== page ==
Sept 2016

Intraoperative OCT Assisted Re-DSAEK with ZEISS LUMERA 700 and RESCAN 700

By Marta CalAtayud, MD

Institut Catala de Retina ‘ICR’
Barcelona, Spain
Dr. Marta Calatayud made her ophthalmic training in the Ophthalmology department at Vall D’Hebron Hospital in Barcelona, Spain. She has been working as a consultant in the cornea and ocular surface unit of this Universitary Hospital during the last 16 years, combining the public practice and resident’s training with research in the field of regenerative therapies in corneal transplantation .
She is also working at Instituto Oftalmologico Quirón Barcelona as head of cornea and ocular surface section.

Patient History

Male, 62 year-old, with no specified corneal opacities and a previous failed DSAEK. The patient has a severe cardiopathy with antiplatelet treatment. BCVA is hand movement.

Planned treatment without intraoperative OCT

The patient would be discarded for lamellar surgery because of the corneal opacities and edema of unknown etiology. Antiplatelet treatment should be removed and a penetrating keratoplasty would be performed assuming the risk of massive choroidal haemorrhage and vitreous wicking syndrome. Recovery would be delayed until the suture removal.

Treatment with intraoperative OCT

The patient is treated with a new DSAEK, with special care taken to peel off all the descemet´s membrane remains. After the removal of the graft, the anterior chamber becomes clear and the intraoperative OCT image is sharper, allowing the surgeon to work comfortably. Intraoperative OCT changes surgical indications, since it reduces the impact of secondary problems like clouding, corneal opacity, peripheral folds in the graft or any other condition which could potentially lead to failure of the procedure. The most prominent complication of DSAEK, lenticle dislocation, is prevented by carefully evaluating the whole graft with a real view of graft interface and periphery. Any vitreous wicking can also be detected by primary or secondary signs observed in the OCT real-time images.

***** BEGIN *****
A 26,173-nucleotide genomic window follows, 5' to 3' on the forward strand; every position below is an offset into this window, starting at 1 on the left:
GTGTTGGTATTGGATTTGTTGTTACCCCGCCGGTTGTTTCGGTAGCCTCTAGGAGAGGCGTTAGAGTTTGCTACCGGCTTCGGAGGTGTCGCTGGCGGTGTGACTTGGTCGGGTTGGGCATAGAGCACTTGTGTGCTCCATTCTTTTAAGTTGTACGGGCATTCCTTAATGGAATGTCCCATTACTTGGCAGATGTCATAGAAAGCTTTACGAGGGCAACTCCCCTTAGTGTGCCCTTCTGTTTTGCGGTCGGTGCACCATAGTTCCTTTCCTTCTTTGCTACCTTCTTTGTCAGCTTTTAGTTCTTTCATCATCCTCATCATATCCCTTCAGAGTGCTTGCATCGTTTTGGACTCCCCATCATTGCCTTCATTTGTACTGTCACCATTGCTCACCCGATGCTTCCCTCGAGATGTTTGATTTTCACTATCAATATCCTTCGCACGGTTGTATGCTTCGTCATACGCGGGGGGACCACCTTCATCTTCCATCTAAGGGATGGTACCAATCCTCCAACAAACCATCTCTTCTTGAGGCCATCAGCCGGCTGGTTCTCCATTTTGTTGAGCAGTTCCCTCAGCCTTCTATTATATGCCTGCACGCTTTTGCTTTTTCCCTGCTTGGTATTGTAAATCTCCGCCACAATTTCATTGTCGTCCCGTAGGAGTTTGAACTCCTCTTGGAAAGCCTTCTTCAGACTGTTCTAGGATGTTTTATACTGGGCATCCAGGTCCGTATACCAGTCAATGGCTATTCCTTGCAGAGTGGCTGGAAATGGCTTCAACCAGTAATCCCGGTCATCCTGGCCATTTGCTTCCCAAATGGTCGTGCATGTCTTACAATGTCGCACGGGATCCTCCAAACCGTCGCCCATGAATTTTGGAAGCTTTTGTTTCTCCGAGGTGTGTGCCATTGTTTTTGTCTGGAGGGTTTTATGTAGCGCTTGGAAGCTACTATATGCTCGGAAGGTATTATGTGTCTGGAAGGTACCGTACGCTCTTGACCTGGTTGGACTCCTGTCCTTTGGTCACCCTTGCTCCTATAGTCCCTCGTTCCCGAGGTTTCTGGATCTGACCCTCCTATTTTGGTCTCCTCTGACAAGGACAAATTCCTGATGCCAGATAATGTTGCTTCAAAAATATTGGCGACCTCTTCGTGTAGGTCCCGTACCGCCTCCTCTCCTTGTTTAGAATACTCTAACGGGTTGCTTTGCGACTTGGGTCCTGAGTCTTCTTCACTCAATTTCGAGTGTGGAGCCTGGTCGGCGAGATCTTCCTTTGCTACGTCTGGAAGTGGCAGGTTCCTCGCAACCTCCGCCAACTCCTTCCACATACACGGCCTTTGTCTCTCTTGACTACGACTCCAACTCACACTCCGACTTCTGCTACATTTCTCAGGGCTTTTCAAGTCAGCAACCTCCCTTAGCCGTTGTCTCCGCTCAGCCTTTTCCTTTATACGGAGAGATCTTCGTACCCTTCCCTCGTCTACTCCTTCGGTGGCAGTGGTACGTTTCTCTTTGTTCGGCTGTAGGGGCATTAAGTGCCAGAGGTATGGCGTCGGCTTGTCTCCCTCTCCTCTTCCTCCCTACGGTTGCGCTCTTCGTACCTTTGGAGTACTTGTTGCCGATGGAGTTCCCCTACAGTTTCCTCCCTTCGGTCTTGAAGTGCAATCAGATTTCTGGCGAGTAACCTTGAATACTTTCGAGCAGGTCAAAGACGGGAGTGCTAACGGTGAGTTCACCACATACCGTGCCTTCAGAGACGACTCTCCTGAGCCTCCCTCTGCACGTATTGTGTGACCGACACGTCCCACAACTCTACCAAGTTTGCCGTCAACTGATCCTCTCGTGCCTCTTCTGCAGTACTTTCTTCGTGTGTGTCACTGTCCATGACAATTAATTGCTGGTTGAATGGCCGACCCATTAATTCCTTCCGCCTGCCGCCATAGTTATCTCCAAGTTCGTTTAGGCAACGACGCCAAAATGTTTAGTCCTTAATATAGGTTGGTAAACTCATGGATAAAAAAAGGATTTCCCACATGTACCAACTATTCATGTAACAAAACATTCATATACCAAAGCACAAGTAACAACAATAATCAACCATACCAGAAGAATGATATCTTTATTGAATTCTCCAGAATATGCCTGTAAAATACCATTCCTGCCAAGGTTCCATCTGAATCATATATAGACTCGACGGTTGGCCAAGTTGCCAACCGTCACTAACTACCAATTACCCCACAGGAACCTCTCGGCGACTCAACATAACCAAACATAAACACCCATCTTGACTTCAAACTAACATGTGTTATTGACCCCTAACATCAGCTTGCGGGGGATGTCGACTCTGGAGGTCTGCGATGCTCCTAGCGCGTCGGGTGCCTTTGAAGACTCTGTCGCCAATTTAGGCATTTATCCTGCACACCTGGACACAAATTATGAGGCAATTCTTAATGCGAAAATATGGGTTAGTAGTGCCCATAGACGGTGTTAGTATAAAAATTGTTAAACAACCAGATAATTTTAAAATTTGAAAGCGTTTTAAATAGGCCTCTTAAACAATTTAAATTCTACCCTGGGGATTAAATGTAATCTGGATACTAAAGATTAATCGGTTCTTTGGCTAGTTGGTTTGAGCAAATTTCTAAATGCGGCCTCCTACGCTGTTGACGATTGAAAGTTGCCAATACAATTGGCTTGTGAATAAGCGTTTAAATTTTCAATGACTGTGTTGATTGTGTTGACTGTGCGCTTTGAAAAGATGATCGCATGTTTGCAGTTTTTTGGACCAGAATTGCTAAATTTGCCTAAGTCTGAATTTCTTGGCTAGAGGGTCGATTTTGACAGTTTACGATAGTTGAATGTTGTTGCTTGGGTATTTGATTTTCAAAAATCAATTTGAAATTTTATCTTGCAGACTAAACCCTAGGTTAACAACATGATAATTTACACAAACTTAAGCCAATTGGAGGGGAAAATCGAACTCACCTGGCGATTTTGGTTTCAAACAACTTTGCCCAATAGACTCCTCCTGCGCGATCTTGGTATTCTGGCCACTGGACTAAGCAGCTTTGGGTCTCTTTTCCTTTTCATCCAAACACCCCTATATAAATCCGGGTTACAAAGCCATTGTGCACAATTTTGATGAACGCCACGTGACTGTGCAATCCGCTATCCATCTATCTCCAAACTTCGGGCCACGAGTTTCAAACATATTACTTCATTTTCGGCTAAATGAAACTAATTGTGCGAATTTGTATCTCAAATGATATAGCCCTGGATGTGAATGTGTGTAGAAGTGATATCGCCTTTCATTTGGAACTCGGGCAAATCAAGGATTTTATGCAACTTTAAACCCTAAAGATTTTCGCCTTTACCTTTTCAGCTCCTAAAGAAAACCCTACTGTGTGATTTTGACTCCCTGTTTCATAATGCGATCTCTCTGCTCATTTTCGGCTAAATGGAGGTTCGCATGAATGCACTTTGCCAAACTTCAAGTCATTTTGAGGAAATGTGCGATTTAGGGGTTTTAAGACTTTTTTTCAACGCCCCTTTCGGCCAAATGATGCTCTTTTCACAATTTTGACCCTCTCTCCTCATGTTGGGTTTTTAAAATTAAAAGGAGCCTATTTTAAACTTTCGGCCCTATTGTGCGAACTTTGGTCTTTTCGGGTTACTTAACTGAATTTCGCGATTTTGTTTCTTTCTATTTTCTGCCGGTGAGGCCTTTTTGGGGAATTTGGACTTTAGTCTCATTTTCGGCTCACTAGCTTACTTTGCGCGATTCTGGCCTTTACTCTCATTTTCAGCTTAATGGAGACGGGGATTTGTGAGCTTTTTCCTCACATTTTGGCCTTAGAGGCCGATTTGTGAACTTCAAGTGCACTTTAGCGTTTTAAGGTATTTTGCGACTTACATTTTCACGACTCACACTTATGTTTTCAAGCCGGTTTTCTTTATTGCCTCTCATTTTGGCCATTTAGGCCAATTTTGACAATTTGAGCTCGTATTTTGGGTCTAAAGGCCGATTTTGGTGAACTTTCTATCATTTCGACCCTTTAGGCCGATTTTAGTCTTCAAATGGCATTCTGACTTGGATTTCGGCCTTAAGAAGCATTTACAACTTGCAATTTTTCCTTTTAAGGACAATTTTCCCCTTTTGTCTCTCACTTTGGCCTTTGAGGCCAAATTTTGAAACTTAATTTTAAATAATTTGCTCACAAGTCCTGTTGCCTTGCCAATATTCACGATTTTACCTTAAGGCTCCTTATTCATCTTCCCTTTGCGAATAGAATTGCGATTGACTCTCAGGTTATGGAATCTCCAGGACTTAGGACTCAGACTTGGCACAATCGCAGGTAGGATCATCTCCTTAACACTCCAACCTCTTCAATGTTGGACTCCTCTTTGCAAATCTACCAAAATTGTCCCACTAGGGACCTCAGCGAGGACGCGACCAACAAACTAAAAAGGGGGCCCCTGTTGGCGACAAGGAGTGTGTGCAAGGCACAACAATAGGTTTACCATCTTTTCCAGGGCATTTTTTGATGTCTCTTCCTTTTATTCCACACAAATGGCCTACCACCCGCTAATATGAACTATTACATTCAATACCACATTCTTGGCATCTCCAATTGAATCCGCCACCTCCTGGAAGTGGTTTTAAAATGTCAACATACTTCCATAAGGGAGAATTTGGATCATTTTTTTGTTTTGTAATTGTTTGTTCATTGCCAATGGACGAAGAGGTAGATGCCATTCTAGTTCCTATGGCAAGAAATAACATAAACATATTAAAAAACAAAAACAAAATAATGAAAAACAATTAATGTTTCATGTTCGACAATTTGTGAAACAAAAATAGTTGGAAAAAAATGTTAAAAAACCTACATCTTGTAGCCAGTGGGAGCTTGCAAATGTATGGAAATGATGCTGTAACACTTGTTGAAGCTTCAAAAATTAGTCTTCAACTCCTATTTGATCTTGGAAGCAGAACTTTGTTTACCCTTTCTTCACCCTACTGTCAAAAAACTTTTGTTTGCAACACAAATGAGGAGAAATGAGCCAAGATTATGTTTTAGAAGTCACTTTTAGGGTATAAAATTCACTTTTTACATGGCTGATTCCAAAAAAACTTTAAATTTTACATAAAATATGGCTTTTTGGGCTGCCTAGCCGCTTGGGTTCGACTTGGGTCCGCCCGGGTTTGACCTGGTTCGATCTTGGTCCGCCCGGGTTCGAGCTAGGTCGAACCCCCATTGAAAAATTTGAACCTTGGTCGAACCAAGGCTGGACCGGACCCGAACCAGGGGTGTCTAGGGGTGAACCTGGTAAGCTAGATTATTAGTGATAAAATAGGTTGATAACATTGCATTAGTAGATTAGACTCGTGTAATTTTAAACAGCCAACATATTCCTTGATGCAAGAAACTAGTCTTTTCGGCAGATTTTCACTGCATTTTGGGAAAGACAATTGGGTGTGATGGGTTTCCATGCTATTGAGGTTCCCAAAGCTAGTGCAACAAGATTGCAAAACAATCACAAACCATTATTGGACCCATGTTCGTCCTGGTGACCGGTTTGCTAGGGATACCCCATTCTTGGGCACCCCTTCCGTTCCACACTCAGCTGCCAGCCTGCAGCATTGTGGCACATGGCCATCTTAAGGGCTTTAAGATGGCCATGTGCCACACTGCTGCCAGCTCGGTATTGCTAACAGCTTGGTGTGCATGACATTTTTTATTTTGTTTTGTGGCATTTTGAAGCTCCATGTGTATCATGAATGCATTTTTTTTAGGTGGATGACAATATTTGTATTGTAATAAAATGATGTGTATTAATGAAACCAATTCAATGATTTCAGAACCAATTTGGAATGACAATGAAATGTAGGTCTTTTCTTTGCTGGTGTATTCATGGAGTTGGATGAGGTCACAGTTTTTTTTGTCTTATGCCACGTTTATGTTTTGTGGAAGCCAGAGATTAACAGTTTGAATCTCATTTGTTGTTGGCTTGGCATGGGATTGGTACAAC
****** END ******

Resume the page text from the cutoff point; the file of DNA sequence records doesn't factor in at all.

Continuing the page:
Conclusion

Intraoperative OCT tips the scales towards the improvement of corneal lamellar surgery, it increases the indications to the detriment of penetrating keratoplasty. The use of intraoperative OCT bypasses the corneal edema and minimizes the difficulties associated with this type of complicated procedures, making lamellar corneal transplantation easier. Another advantage of intraoperative OCT is the chance to see the iridocorneal angle, to detect any closure during the surgery on the 360 degrees, indicating a retropupilary bubble.